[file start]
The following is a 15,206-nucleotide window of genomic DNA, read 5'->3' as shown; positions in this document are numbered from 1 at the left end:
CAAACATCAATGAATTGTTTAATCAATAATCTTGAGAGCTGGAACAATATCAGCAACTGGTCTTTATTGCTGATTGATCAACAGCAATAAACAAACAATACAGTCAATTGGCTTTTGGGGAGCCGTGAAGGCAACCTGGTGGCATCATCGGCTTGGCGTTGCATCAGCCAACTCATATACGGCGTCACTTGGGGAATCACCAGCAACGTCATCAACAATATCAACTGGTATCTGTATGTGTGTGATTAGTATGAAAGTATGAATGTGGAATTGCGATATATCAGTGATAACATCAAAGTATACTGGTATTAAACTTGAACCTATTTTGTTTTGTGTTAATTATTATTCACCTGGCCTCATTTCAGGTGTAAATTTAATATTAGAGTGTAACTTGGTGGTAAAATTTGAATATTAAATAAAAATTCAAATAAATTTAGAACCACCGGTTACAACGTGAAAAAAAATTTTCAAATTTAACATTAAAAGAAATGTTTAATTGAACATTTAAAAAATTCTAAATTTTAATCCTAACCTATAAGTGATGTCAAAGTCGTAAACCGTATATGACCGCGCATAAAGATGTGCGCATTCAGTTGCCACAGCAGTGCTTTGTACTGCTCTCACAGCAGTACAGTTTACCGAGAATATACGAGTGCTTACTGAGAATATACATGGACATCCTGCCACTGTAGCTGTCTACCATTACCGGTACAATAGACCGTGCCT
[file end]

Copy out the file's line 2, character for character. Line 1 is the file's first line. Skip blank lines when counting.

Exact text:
CAAACATCAATGAATTGTTTAATCAATAATCTTGAGAGCTGGAACAATATCAGCAACTGGTCTTTATTGCTGATTGATCAACAGCAATAAACAAACAATACAGTCAATTGGCTTTTGGGGAGCCGTGAAGGCAACCTGGTGGCATCATCGGCTTGGCGTTGCATCAGCCAACTCATATACGGCGTCACTTGGGGAATCACCAGCAACGTCATCAACAATATCAACTGGTATCTGTATGTGTGTGATTAGTATGAAAGTATGAATGTGGAATTGCGATATATCAGTGATAACATCAAAGTATACTGGTATTAAACTTGAACCTATTTTGTTTTGTGTTAATTATTATTCACCTGGCCTCATTTCAGGTGTAAATTTAATATTAGAGTGTAACTTGGTGGTAAAATTTGAATATTAAATAAAAATTCAAATAAATTTAGAACCACCGGTTACAACGTGAAAAAAAATTTTCAAATTTAACATTAAAAGAAATGTTTAATTGAACATTTAAAAAATTCTAAATTTTAATCCTAACCTATAAGTGATGTCAAAGTCGTAAACCGTATATGACCGCGCATAAAGATGTGCGCATTCAGTTGCCACAGCAGTGCTTTGTACTGCTCTCACAGCAGTACAGTTTACCGAGAATATACGAGTGCTTACTGAGAATATACATGGACATCCTGCCACTGTAGCTGTCTACCATTACCGGTACAATAGACCGTGCCT